Activist Bonnie Nelson was a force of nature. She and I definitely had our differences. So why am I writing to commemorate her? Among many other reasons, because she would have done the same for me. Bonnie Nelson was a person of principle, and once she decided what was right, the rubber hit the road. Bonnie did her best at all times to do the right thing. Too often she and I could not agree upon what the right thing was, and what is deeply unfair here is that I get the last word. It seems fitting to me that my last word to Bonnie should be the deepest truth, which is that I loved her. I always will.
A vitally active member of the psychiatric survivor internet community, Bonnie reached out from rural Alaska to people all over the country (and world) providing educational resources and support. She started MindFreedom Alaska, and arranged opportunities for attorney Jim Gottstein to speak in community forums. Jim offered these words of praise for Bonnie’s dedication to the causes she believed in: “Bonnie Nelson was a classic activist in the liberal/progressive tradition, including the civil rights movement, gender rights and disability rights. She always pushed the edge of the envelope for more rights. She was well known by the highest Alaska officials, and her absence will leave a void.”
Bonnie struggled all her life with the consequences of a grandfather who had been a victim of brain-damaging psychiatric treatment. One of those consequences, she said, was that she and her brothers grew up believing that emotions were dangerous and should be avoided and hidden. They were forbidden to cry. Bonnie’s ultimate and enduring gifts to the world were her efforts to stop that system… and her faithful love for her two formidable sons, Greg and Daryl.
Bonnie Nelson’s life was forever changed when the first of her two sons came into the world strangling on the umbilical chord that had nourished him. Daryl was deprived of oxygen at birth, long enough that the damage was profound; and Bonnie’s purpose was thrust upon her. At the same time, I believe, Daryl was her angel. Together, Bonnie and Daryl accomplished many feats in exposing holes in systems of “care,” making progress towards necessary accommodations for physically and emotionally disabled people.
This past spring, Anchorage participated in the international protest of electroshock with Bonnie at the helm, and I put her on the spot in front of the camera. “Don’t interview me,” she said… but I could not comply. Bonnie was as well-spoken an advocate as could be found, and so I turned the camera on her and she rose to the occasion. It was the last time I was to see her.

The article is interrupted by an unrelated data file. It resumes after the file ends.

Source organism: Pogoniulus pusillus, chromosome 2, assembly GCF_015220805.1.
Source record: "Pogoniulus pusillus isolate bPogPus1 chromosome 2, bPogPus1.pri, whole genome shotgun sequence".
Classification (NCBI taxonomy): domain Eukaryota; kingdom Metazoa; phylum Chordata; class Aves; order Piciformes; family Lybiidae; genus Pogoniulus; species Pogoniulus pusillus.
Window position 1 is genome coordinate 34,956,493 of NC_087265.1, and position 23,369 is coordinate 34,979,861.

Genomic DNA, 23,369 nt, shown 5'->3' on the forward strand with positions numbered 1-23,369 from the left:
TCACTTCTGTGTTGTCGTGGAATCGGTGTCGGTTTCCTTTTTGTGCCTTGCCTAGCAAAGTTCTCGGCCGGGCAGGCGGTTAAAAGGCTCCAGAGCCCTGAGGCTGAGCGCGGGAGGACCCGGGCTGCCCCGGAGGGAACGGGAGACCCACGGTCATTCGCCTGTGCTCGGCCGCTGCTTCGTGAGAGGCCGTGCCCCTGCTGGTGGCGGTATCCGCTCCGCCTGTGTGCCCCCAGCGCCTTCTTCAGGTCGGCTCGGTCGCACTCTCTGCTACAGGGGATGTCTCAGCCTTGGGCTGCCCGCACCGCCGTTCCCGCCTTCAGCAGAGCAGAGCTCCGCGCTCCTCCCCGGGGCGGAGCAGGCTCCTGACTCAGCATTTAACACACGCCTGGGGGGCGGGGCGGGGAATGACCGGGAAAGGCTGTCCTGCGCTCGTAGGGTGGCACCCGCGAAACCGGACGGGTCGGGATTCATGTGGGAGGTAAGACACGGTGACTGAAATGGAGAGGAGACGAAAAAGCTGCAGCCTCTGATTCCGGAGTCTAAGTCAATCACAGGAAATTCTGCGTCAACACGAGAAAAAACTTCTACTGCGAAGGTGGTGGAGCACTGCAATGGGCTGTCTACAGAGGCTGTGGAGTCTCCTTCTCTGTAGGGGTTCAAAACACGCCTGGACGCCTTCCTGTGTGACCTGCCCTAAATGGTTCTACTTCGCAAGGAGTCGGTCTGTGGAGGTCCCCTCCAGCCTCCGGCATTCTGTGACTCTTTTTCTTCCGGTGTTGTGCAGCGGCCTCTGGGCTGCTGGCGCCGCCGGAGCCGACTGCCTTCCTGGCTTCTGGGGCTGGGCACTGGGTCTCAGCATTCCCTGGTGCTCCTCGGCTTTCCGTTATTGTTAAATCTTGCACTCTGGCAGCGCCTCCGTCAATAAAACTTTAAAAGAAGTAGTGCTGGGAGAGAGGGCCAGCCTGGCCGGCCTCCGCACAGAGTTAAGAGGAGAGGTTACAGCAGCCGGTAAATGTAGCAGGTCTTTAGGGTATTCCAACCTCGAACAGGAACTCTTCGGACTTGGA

The contributions people make should not be forgotten, and Bonnie was definitely not someone who promoted herself. Since I am that kind of person, I urge readers who knew Bonnie and Daryl to write about her. How wonderful it would be if we honored each other as we deserve to be honored for such dedication and sacrifice.
Bonnie and I both come from the generation that watched President Kennedy’s send-off on national television. We all came together as a community to watch a tiny John-John salute at his father’s grave; we all remember the eternal flame at the cemetery, and we felt the loss of a family member who once said to us (in a time of potential reform, the 1960’s), “Ask not what your country can do for you, ask what you can do for your country.” I believe Bonnie Nelson answered that call, just as I believe that all of us here at Mad In America are really here because we deeply love our country, a country whose founding principle was that individual rights are the basis of a just society. This, I truly believe, is why we are mad in America. We have lost that collective vision, and we come together to remember what we have lost, and move forward. On this, Bonnie Nelson and I agreed wholeheartedly.
I confess that it took me hours to physically recognize, and then allow, my feelings of loss. In the aftermath of six years of difficult psychiatric drug withdrawal, I am noticeably blunted in my emotions, stranded in a collateral damage junkyard. There are times when this translates into a strength of sorts – the ability to listen to personal accounts of (completely avoidable) profound iatrogenic harm, day in and day out, and still get some modicum of sleep. Some people who read MIA write to me asking me where I get my strength, and every time this happens, one my first thoughts is of Bonnie.
Bonnie Nelson was a pillar of strength. I attribute any strength I may have to my children, that same source from whose well Bonnie drank so deeply. Our children deserve better. They deserve every ounce of strength we can muster in these dangerous times.
I hope that people will write, in the comments below, some of their memories of Bonnie’s generosity, her considerable intelligence, and passion; because I know that many of you have them. Bonnie Nelson touched many lives in her efforts to be the change we dream. I would appreciate this as a tribute to Bonnie and a gift to her sons, Daryl and Greg, in this time of grief.
Mad in America hosts blogs by a diverse group of writers. These posts are designed to serve as a public forum for a discussion—broadly speaking—of psychiatry and its treatments. The opinions expressed are the writers’ own.